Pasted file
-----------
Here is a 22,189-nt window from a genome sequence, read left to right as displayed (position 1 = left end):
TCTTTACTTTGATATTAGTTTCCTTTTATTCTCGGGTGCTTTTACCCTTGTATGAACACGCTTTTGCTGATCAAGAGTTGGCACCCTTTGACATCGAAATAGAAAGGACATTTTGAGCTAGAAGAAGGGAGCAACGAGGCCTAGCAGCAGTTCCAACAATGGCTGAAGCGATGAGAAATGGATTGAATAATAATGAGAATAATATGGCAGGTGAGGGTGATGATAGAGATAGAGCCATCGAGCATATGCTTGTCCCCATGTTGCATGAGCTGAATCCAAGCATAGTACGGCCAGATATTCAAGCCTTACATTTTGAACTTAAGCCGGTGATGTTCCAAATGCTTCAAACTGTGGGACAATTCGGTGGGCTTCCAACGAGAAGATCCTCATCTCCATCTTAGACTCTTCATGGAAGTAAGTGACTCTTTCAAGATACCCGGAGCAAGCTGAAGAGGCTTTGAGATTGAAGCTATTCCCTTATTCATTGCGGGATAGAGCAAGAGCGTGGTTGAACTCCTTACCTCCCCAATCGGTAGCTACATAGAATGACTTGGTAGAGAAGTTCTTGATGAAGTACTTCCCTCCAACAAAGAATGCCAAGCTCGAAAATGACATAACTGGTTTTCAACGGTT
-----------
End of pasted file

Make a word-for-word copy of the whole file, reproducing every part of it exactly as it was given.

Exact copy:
Here is a 22,189-nt window from a genome sequence, read left to right as displayed (position 1 = left end):
TCTTTACTTTGATATTAGTTTCCTTTTATTCTCGGGTGCTTTTACCCTTGTATGAACACGCTTTTGCTGATCAAGAGTTGGCACCCTTTGACATCGAAATAGAAAGGACATTTTGAGCTAGAAGAAGGGAGCAACGAGGCCTAGCAGCAGTTCCAACAATGGCTGAAGCGATGAGAAATGGATTGAATAATAATGAGAATAATATGGCAGGTGAGGGTGATGATAGAGATAGAGCCATCGAGCATATGCTTGTCCCCATGTTGCATGAGCTGAATCCAAGCATAGTACGGCCAGATATTCAAGCCTTACATTTTGAACTTAAGCCGGTGATGTTCCAAATGCTTCAAACTGTGGGACAATTCGGTGGGCTTCCAACGAGAAGATCCTCATCTCCATCTTAGACTCTTCATGGAAGTAAGTGACTCTTTCAAGATACCCGGAGCAAGCTGAAGAGGCTTTGAGATTGAAGCTATTCCCTTATTCATTGCGGGATAGAGCAAGAGCGTGGTTGAACTCCTTACCTCCCCAATCGGTAGCTACATAGAATGACTTGGTAGAGAAGTTCTTGATGAAGTACTTCCCTCCAACAAAGAATGCCAAGCTCGAAAATGACATAACTGGTTTTCAACGGTT